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Showing posts from July, 2015

A little minus, a little plus: A Review of A Memoir of Ted Hughes by Dr Nathaniel Minton

Review of A Memoir of Ted Hughes by Dr Nathaniel Minton (London: Westmoreland Press, 2015. ISBN: 978-0-9932660-0-3. 43 pages, £4.99. Amazon.com | Amazon.co.uk ) Dr. Nathaniel Minton's memoir of Ted Hughes is brief, but provides an additional perspective to Ted Hughes and the male company he kept. Previous memoirs by Daniel Huws ( Memories of Ted Hughes, 1952-1963 , 2010) and Lucas Myers ( Crow Steered/Bergs Appeared , 2001 and An Essential Self: Ted Hughes and Sylvia Plath, a Memoir , 2010) have also been published since Ted Hughes' passing in 1998. Another American in Cambridge, Bert Wyatt-Brown, published "Ted, Sylvia, and St. Botolph's: A Cambridge Recollection" ( The Southern Review , Spring 2004). In the Foreword written by Minton's daughter Anna, she reveals that her father's memoir was to be part of a planned book of memories to commemorate the 10th anniversary of Hughes' death in 2008. I wonder if Daniel Huws' book was also to be pa

Sylvia Plath: Did you know...

The Bell Jar , published under the pseudonym Victoria Lucas, received mixed reviews when it was published on 14 January 1963. Within a month after Plath's death, Ted Hughes gave Heinemann permission to publicly release Plath's name as the author. That did not stop Heinemann from releasing a book club edition of Victoria Lucas's The Bell Jar under the Contemporary Fiction imprint in 1964. Strangely, though, on the back of that dust wrapper it reads, "Victoria Lucas is a pseudonym, and we are not in a position to disclose any details of the author's identity." Do you know what's on the inside flap of the dust wrapper of the first, Heinemann edition (pictured left)? "Esther Greenwood's story began before her visit to New York, but it was during those strangely unreal weeks - when with eleven other winners of a fashion magazine contest, she was offered the riches of the city as a gift - that her growing feeling of unease an inadequacy began to

Guest Post: An Interview with Karen V. Kukil

The following is a fourth guest blog post by Annette Stevens. Previous interviews with Elizabeth Winder, Andrew Wilson, and Peter K. Steinberg appear on her Mademoiselle Women website. Hello Karen, thank you for agreeing to this interview. When did you first become interested in Sylvia Plath and why? Thank you for inviting me. I first became interested in Sylvia Plath when I took an English seminar on ‘Virginia Woolf and Sylvia Plath’ with Professor Dianne Hunter at Trinity College in Hartford, Connecticut, during the spring 1974 semester. I remember that my final paper was about Sylvia Plath’s influence on the poetry of Ted Hughes, particularly Ariel ’s influence on Crow . This particular English course changed my life Please could you describe your job and duties at Smith College? For the past twenty-five years, I have curated the papers of Virginia Woolf and Sylvia Plath in the Mortimer Rare Book Room at Smith College in Northampton, Massachusetts. My official title is Associa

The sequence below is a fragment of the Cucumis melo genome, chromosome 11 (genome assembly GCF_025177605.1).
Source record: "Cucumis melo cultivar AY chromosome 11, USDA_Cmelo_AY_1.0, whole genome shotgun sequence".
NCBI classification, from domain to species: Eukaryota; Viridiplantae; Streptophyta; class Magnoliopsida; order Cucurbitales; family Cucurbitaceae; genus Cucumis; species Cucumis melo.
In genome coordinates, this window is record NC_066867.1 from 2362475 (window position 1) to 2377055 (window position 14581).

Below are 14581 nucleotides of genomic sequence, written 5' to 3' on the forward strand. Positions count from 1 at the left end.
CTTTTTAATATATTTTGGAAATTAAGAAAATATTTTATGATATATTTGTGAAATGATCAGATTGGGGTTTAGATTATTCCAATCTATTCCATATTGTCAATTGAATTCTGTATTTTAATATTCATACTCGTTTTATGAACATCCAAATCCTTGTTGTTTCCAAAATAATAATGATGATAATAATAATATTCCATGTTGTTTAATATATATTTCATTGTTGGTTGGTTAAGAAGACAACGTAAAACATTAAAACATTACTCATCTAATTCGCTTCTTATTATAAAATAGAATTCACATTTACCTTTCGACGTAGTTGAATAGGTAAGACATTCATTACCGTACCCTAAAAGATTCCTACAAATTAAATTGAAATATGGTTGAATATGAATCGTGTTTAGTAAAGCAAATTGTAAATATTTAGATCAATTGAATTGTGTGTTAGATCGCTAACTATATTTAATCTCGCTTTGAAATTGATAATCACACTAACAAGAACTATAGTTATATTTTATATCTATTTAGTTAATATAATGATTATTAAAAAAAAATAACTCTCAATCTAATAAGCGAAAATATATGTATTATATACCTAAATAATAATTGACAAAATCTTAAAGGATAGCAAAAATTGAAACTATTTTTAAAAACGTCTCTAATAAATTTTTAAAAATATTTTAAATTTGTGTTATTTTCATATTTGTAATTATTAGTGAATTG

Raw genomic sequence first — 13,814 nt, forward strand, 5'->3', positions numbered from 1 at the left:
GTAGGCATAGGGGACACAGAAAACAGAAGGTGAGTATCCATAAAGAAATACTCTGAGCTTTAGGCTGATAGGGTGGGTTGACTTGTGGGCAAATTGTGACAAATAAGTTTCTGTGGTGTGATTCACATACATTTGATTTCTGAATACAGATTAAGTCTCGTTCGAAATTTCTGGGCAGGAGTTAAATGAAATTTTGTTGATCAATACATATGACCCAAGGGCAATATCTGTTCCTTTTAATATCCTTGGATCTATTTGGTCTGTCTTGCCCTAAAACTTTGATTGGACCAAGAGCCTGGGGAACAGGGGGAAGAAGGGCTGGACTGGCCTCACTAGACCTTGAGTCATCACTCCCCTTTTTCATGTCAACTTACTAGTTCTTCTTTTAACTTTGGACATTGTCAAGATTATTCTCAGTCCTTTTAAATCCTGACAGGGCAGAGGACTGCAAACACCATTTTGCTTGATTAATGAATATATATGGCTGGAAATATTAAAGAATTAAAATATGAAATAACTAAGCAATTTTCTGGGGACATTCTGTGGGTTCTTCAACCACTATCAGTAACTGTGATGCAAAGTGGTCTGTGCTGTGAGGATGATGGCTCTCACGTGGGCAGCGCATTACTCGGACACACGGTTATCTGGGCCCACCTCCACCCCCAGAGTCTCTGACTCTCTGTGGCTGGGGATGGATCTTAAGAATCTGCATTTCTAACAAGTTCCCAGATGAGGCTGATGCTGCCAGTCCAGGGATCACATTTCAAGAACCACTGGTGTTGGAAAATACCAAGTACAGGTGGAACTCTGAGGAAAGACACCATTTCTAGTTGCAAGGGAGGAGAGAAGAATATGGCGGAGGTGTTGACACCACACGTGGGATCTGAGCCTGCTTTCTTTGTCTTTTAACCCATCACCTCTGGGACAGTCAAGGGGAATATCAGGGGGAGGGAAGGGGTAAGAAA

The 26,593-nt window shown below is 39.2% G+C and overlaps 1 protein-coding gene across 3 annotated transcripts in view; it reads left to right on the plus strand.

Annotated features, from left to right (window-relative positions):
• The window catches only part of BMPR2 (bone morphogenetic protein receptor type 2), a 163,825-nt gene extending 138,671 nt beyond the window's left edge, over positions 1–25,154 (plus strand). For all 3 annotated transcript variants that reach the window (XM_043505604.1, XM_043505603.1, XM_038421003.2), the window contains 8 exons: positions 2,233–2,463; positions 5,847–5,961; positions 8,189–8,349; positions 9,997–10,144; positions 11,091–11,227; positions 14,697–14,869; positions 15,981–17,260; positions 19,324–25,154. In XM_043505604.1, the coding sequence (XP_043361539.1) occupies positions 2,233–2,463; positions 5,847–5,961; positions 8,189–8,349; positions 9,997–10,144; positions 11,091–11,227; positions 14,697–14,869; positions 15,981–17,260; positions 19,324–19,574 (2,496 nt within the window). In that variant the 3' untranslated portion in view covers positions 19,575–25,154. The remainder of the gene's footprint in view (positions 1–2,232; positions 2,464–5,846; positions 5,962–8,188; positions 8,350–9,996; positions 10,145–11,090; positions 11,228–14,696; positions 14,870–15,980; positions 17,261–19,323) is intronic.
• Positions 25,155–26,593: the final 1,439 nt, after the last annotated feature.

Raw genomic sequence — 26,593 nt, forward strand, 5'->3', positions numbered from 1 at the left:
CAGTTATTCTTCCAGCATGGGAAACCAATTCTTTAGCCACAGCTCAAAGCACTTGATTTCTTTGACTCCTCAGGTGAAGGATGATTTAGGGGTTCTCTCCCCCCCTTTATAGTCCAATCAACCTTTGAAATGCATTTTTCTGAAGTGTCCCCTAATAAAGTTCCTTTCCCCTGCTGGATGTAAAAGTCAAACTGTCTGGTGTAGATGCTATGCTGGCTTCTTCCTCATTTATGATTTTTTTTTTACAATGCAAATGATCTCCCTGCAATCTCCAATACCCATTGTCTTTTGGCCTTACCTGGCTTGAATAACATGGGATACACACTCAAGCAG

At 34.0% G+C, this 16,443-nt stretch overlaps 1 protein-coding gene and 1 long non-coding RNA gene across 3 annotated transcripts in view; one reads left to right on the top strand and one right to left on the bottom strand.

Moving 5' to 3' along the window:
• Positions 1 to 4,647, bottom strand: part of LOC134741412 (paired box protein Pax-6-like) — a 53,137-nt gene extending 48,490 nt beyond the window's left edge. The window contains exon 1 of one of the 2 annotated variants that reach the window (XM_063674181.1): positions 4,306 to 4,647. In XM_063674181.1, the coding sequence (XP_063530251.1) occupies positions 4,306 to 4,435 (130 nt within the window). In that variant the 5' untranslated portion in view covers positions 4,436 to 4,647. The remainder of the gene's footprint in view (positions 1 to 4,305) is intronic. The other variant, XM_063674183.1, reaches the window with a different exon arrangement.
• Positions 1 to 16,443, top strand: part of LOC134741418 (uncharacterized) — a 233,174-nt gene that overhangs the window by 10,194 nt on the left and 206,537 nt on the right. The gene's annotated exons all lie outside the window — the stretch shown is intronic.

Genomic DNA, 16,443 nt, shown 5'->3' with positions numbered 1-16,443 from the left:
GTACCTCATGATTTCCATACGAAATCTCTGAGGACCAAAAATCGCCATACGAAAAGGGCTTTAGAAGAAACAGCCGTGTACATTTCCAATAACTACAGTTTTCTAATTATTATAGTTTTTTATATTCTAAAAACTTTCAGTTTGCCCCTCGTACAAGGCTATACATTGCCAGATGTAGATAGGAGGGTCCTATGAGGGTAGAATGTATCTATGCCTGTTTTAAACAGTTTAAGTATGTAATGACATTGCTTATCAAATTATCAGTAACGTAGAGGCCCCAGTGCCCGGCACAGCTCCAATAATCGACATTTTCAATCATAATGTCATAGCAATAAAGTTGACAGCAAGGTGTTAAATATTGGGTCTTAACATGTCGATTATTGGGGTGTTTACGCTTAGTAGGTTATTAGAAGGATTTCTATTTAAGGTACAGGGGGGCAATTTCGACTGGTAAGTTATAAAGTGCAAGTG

Guest Post: An Interview with Peter K. Steinberg

The following is a guest blog post by Annette Stevens, who recently interviewed me (!) for her blog, Mademoiselle . You'll remember that two previous interviews, of Elizabeth Winder and Andrew Wilson also appeared on both her blog ( Elizabeth , Andrew ) and mine ( Elizabeth , Andrew ). Tune in next week for a fourth interview with Karen V. Kukil, editor of The Journals of Sylvia Plath (aka The Unabridged Journals of Sylvia Plath ) and a forthcoming edition of Sylvia Plath's letters. Peter K. Steinberg is a Sylvia Plath scholar, who runs two online resources, and is currently co-writing a Plath letters collection with Karen Kukil. Here, you can read what he has to say about Sylvia Plath: Hello Peter, thank you for agreeing to this interview. Hello Annette, it’s my pleasure! Thank you for asking me to participate. What initially sparked your interest in the work of Sylvia Plath? It started as a junior in college last century . I was in an introduction to poetry course